Shoulder surfing is an unavoidable problem with smartphones in a crowd, but 14 feet away feels like enough distance to be safe from video eavesdropping. And although there are workarounds to block the attack—turn down the screen brightness or turn off the pop-up keypress confirmation that makes the iPhone's virtual keyboard so much easier to use—it's unlikely that customers will be willing to do that. Store associates, on the other hand, might want to do both those things, along with being careful to guard their screens and watch for customers who happen to be using video cameras nearby. The biggest question is whether they can be convinced to do anything.
The researchers, from the University of North Carolina at Chapel Hill, used consumer-grade cameras (ranging from a $1,000 Canon camcorder to a $90 Kodak PlayTouch) aimed at users keying in text on iPhones indoors, outdoors and on a moving bus. With more than a little algorithmic magic involving some computer vision techniques, researchers were able to reconstruct the text that users typed at better than 94 percent accuracy—certainly good enough to put passwords and PINs at risk.
The secret to their success was the pop-up feedback with each character typed. "Although the on-screen text is essentially unreadable, the pop-out event provides a strong visual cue to help identify the letter that was tapped," the researchers wrote.
That made it possible to capture text from a distance even when the phone's screen was reflected in a user's sunglasses—a scenario that would usually be safe from a thief looking on. (It probably helped that computer processing is likely to be better at correcting for the distorted reflection in the lenses of sunglasses.)
As with all academic papers on security topics, there's not quite enough information for thieves to simply lift the researchers' work and put it immediately to evil use. But now thieves know it can be done. And even if the results aren't as good as those that the researchers got, they may still be good enough to pose a security problem.
And for customers, there's not much retailers can do.And for customers, there's not much retailers can do. Many customers are oblivious to what's going on around them—that's why they dictate payment-card numbers over their mobile phones in loud voices in public places. There's no reason to believe they'll be much more careful when it comes to PINs or passwords they're keying into their phones, even with strangers within a few feet. From several yards away, they'll likely feel completely secure—if they even notice anything.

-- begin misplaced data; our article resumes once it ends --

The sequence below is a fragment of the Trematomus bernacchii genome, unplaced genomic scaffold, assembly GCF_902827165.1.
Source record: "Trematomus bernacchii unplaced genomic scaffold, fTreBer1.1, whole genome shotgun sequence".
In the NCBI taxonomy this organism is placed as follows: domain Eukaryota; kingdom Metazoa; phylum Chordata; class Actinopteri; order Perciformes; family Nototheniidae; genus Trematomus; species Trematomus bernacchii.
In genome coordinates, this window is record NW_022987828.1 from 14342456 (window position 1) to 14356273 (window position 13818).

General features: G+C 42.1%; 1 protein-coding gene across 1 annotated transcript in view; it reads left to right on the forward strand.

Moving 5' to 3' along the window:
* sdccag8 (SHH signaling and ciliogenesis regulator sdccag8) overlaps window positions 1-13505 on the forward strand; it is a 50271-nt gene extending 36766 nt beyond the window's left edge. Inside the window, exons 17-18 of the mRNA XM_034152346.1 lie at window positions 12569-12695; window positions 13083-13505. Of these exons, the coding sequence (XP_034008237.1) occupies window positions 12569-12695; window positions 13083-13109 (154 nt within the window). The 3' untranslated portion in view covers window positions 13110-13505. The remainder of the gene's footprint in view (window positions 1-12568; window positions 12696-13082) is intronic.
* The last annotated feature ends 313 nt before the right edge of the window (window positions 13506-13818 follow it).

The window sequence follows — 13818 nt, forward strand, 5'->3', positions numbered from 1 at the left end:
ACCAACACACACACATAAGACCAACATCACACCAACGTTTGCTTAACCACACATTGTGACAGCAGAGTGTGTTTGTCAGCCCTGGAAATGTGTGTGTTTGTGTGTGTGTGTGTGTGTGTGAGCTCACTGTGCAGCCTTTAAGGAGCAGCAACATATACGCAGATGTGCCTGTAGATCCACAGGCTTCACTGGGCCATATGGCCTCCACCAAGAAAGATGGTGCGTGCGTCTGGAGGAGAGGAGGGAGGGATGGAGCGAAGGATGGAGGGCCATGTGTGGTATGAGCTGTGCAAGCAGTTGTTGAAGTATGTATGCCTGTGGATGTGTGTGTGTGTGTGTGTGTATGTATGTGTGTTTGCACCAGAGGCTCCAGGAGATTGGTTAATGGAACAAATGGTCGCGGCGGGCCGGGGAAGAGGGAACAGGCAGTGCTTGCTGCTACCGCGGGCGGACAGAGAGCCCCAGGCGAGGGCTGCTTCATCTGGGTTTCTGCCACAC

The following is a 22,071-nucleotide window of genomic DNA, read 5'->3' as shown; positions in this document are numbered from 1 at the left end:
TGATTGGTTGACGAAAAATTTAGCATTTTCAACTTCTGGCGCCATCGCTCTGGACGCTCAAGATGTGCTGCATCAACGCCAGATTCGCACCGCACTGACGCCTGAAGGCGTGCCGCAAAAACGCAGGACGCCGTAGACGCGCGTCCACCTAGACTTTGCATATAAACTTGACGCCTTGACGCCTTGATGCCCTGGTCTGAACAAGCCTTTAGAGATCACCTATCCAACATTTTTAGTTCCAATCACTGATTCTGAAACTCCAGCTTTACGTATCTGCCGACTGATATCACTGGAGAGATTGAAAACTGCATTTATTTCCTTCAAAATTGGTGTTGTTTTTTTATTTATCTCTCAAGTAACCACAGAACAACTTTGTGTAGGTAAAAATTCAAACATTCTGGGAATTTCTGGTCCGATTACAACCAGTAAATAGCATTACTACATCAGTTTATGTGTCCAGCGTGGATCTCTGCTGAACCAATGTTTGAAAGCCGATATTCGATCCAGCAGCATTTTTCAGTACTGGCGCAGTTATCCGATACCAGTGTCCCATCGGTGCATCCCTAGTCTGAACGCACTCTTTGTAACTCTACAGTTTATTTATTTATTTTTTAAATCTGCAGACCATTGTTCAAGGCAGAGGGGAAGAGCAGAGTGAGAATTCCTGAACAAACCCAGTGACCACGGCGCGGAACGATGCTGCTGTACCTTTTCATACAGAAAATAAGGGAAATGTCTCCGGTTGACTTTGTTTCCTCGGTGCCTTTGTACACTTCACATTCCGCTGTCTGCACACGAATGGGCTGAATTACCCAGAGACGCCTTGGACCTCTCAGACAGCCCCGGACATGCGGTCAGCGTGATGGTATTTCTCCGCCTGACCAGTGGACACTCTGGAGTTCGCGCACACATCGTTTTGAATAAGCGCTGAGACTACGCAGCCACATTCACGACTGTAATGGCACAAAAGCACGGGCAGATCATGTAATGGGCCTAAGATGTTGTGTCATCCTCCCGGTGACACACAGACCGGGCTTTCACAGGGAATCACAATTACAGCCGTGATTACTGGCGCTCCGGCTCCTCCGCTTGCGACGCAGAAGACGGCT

But if you can't save customers from themselves, there are still store associates, whose in-store mobile POS devices are typically from Apple (like the devices the Chapel Hill researchers spied on). IT can make security recommendations for associates. Reducing the brightness of the screen would "have a detrimental effect on any reconstruction," according to the researchers—in other words, it would chop down the distance a thief could be able to surreptitiously record from. That would also make conventional shoulder surfing more difficult.
Disabling the visual keypress confirmation—the pop-up letters that appear while typing—would make this attack completely unusable, according to the researchers. Both the size and the position of the pop-up letters and numbers are critical to capturing typing at a distance. Trouble is, without them, the device itself might be unusable for many associates.
Of course, the best defense would be to train associates to guard their screens carefully while they're keying in anything sensitive, including PINs, passwords and payment-card numbers. In practice, that may be impossible. Part of the reason for using Apple devices is that it keeps the need for in-person training to a minimum. Reminding associates via E-mail that they should guard their screens isn't likely to be any more useful that telling them to report a missing device immediately.
And although it would be nice to think that alerting store managers to the risk would work, that would depend very heavily on how security-conscious the manager is. From observations in the field, that's not promising. We recently were in a Starbucks when an associate called all the way across the store to a manager that he needed her password to correct a transaction. In response, she carefully dictated the password in a loud, clear voice that every customer in the place could hear.
Maybe just locking down the screen brightness is the most practical way to go after all.